Regulation of Trypanosoma brucei mitochondrial RNA turnover by cis-acting factors and UTP
Ryan, Christopher M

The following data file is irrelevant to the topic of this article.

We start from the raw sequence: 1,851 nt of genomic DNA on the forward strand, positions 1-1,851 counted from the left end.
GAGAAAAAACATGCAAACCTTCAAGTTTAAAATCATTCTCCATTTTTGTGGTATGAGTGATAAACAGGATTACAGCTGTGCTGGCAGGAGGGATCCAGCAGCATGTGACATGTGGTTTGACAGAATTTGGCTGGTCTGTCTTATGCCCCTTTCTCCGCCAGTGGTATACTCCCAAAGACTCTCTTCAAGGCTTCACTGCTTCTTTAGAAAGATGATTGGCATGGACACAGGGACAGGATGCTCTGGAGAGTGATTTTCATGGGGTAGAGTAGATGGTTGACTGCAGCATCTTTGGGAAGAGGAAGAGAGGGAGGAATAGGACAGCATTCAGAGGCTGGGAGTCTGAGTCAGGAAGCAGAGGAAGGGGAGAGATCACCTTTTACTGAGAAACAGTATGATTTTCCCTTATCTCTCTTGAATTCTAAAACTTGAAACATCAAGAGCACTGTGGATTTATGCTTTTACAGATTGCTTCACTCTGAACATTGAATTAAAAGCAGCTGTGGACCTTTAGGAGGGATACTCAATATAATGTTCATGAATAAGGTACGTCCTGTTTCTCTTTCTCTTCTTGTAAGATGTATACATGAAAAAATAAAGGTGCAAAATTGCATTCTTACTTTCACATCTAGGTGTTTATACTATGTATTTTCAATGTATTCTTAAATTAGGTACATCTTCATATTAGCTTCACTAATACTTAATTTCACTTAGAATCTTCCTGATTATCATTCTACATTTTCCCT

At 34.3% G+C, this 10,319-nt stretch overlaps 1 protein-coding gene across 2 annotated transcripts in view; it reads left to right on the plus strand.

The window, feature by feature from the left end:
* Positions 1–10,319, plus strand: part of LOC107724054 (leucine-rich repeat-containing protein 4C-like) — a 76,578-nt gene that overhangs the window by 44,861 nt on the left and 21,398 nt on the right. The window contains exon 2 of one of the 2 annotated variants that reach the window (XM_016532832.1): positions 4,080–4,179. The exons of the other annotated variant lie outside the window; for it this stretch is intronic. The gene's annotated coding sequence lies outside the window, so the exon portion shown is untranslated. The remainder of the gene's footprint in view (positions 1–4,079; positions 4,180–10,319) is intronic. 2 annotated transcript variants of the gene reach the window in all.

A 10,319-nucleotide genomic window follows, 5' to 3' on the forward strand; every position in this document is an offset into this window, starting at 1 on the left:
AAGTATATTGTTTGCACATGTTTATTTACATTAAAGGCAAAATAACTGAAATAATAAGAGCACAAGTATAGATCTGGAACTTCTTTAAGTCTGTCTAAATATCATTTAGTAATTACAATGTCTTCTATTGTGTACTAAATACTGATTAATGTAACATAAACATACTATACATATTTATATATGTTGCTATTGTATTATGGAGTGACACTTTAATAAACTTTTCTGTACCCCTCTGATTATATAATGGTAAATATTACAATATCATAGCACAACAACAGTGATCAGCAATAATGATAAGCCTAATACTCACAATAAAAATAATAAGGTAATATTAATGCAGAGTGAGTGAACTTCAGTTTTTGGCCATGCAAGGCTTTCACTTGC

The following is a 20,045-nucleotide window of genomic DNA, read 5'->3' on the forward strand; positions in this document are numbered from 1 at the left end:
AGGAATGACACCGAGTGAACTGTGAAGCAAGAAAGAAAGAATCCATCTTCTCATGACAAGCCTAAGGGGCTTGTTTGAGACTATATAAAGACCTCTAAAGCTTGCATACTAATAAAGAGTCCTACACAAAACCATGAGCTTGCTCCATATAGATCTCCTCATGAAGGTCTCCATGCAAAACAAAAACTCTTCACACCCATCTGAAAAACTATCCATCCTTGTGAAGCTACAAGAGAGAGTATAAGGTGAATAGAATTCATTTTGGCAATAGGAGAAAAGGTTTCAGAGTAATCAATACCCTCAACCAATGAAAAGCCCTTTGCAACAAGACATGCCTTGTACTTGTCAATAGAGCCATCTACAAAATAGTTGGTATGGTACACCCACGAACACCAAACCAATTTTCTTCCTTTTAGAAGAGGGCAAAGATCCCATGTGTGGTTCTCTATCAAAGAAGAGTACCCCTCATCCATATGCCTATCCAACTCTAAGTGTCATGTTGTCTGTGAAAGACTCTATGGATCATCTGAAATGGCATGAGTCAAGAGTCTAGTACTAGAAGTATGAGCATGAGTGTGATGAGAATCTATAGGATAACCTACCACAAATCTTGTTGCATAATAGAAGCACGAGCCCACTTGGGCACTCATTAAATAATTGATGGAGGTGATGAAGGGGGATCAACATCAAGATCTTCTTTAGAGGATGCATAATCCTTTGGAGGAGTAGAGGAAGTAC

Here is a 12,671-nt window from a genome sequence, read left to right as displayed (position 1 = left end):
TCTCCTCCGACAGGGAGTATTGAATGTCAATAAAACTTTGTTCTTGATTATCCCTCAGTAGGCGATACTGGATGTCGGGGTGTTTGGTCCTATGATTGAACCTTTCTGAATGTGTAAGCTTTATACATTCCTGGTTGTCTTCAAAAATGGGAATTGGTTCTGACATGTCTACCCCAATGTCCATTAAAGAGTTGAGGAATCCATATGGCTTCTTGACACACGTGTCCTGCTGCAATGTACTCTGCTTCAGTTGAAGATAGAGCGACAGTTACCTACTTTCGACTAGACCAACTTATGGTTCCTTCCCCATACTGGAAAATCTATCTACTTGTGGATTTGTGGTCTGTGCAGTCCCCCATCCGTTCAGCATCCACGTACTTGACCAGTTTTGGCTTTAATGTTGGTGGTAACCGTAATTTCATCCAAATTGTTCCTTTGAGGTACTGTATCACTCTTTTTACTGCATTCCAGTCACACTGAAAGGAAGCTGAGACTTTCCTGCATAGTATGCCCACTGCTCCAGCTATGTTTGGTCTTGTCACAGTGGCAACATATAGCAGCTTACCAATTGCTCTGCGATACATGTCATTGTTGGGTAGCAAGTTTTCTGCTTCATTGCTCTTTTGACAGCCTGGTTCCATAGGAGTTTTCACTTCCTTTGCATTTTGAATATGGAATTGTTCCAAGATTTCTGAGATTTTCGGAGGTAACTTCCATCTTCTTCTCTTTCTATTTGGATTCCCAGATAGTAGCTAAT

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Trypanosoma brucei is a parasitic protozoan that causes African sleeping sickness in humans and nagana in wildlife and livestock. Study of this medically and economically important parasite has focused on finding differences between the parasite and host, with the ultimate goal of exploiting these differences for drug treatment. T. brucei , like all species of the order Kinetoplastida, contain a single large mitochondria. Recent studies have revealed a divergence across species in the mechanisms which regulate RNA stability in mitochondria. In this work, we focused on examining the mechanisms of RNA turnover in T. brucei mitochondria. The mechanisms that regulate RNA stability in T. brucei mitochondria are poorly understood. In organello pulse chase experiments performed in this laboratory have shown that two distinct mRNA turnover pathways exist in T. brucei mitochondria. The first pathway involves specific and rapid degradation of polyadenylated RNAs and requires the addition of UTP. The second pathway involves a slower degradation of RNAs in both a UTP independent and poly(A) tail independent manner. To test if 3 ' poly(A) tails can act as cis -acting elements to facilitate RNA decay in T. brucei mitochondria, we developed an in vitro assay that allows us to directly examine the roles of specific 3 ' sequences in RNA decay. Using these assays, a hydrolytic exoribonuclease activity was identified that preferentially degrades polyadenylated mitochondrial encoded and reporter RNAs as compared to their non-adenylated counterparts. This activity was localized to the mitochondrial membranes of T. brucei . In contrast to in organello assays, addition of UTP had no effect on degradation of polyadenylated RNAs in this in vitro assay. To determine how UTP functioned to stimulate decay of polyadenylated RNAs in isolated mitochondria, in organello pulse-chase assays were performed under different conditions, in the presence of UTP analogs, or in mitochondria down-regulated for specific mitochondrial proteins. The results from these experiments demonstrated that UTP-dependent degradation of polyadenylated RNAs requires the polymerization of UTP into RNAs, presumably by the RET1 terminal uridylyl transferase. To determine if decay of polyadenylated RNAs in organello and in vitro are mechanistically connected, future experiments will focus on isolating protein factors involved in these pathways. T. brucei mitochondria encode a unique class of RNAs known as guide RNAs (gRNAs) that contain the information for RNA editing. In organello pulse chase assays and in vitro decay assays were utilized to study the mechanisms of gRNA decay. These assays revealed that gRNAs are degraded by a biphasic mechanism. In the first step of decay, 3 ' gRNA sequences encompassing primarily the posttranscriptionally added oligo(U) tail are rapidly removed. This is followed by a second step, which entails a comparatively slower degradation of the encoded gRNA body. These experiments are the first to address the mechanism of gRNA decay. Future experiments will utilize this in vitro system to study the cis - and trans -acting factors involved in this process.